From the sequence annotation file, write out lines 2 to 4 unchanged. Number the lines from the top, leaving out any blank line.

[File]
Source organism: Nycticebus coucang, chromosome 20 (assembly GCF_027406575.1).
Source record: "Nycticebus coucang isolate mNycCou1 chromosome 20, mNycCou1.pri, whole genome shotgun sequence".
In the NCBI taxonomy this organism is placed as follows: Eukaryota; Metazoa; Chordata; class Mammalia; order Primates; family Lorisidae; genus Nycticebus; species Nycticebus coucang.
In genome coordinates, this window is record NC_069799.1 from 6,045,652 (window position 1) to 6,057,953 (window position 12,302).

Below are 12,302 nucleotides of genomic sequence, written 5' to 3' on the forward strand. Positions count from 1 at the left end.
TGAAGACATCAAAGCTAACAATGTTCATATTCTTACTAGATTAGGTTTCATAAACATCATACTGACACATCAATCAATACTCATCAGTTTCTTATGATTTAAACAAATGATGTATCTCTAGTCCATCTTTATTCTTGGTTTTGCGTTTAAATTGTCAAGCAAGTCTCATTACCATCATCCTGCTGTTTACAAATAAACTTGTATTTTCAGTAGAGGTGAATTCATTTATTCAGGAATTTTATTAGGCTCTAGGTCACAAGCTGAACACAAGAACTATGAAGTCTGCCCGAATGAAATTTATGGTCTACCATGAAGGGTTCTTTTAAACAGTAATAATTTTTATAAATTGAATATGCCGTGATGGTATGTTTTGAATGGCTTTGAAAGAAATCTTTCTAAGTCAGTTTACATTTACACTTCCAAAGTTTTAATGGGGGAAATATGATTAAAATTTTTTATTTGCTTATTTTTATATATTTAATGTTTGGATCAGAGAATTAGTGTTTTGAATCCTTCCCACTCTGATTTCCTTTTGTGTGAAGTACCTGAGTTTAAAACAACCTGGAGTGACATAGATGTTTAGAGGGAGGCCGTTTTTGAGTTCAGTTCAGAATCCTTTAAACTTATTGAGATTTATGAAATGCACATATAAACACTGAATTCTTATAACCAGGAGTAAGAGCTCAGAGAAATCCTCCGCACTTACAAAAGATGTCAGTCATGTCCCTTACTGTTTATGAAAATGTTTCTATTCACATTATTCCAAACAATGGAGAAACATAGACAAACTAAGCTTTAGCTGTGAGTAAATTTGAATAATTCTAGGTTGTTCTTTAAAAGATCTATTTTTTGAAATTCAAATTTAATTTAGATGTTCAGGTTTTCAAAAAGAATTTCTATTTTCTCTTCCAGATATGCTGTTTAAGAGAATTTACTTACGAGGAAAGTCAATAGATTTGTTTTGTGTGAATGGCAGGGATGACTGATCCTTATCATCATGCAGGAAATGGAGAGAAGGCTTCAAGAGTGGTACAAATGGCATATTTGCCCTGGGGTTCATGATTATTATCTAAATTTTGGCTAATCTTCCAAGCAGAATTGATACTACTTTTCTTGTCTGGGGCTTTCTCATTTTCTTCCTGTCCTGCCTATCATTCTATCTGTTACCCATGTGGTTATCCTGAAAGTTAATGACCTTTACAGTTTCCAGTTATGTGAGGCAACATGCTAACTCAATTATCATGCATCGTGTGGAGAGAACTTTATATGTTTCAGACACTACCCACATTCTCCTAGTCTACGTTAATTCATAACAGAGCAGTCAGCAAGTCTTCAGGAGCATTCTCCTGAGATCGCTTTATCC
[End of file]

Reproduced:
Source record: "Nycticebus coucang isolate mNycCou1 chromosome 20, mNycCou1.pri, whole genome shotgun sequence".
In the NCBI taxonomy this organism is placed as follows: Eukaryota; Metazoa; Chordata; class Mammalia; order Primates; family Lorisidae; genus Nycticebus; species Nycticebus coucang.
In genome coordinates, this window is record NC_069799.1 from 6,045,652 (window position 1) to 6,057,953 (window position 12,302).